As I think you realize, the 'R' value essentially tells how efficient the lamp is in turning a certain amount of electrical power into light power. In principle, you'd want to measure ALL of the light. Since the tungsten filament essentially sends out light in (essentially) all directions, you'd have to measure all of this. My guess is that this is what your bibliography item (R ~ 25) is based on, at some given color temperature (probably about 3200 K).
    However, the lamps being specified have measured light output in a much smaller area. So I think the numbers in your table are also stating how effective the reflector is, with respect to capturing all of the light and redirecting it into that smaller area (only the smaller area is being measured). (You might noticy a tendency for the smaller beam angles to have a lower efficacy value.)
    Does this make sense?
  6. J = F / w​
    I don't think you can just divide the luminous flux by the solid angle and come back with a luminous power figure. That seems to take no account of the fact that the area of the circle of illumination is proportional to the square of its radius, which in turn is proportional to the tangent of half the beam angle. It's the area of illumination at a fixed distance that you need to work out for each lamp and then normalise by multiplying the Candela figure by the area of illumination.
    Therefore the formula I'd use would be: (Tan illumination angle/2)^2 * Candela figure; to arrive at a figure proportional to the total light output power. From that you can work out the relative efficiency of each lamp. A bit more work then needs to be done to arrive at an absolute Lumen value, but you only need to do that for one lamp and then use the relative efficiency figure for the rest.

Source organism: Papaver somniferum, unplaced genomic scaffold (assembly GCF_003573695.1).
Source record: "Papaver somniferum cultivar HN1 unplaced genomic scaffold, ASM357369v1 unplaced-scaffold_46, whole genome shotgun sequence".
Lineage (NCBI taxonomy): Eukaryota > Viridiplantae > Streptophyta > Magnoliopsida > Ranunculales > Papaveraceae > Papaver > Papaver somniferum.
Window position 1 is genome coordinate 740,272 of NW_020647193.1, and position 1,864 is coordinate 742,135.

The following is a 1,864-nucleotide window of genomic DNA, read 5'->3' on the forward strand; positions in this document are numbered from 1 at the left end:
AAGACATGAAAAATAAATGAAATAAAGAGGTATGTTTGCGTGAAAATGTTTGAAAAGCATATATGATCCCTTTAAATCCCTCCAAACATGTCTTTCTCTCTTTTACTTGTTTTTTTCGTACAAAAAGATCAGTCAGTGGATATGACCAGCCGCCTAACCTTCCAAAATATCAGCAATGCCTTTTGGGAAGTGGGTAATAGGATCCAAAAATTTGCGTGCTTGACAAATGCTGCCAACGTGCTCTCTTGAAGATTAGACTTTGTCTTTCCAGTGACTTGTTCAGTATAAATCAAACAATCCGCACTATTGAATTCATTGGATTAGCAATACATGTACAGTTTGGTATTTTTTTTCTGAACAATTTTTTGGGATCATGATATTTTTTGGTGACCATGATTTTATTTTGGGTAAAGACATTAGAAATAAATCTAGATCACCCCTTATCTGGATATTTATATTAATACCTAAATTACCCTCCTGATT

As bill says, the filament is emitting light pretty much into a 360 degree solid angle - (I'm not sure why you're converting to Steradians, that's just complicating things unnecessarily. Simple degrees will work just as well and can be more easily normalised from the first column of data.) Therefore the efficiency of the reflector/diffuser will come into play.
    By working out a theoretical area of illumination, I actually got a bigger variation in efficiency than you've shown; with the 57 degree lamp being over 2.7 times more efficient than the 12 degree lamp in the same series. However, that assumes that the illumination will be absolutely even across the solid angle, which of course it can't be. So the given Candela figure is presumably taken in the centre of the beam, where it will be at a maximum. A bit of inverse square law then needs to be applied to find the (theoretical) level of illumination at the edge of the beam. After working out the integrated light level, you'll probably find that the R figures are much more even. Lesson 101: Never take manufacturer's figures at face value.
    And when it comes down to it, we're talking about extremely inefficient old hot filament technology, giving out far more heat than light. So who really cares? All you need to know is that it'll burn your hand badly if you touch it while it's lit! And for some time after it's switched off as well.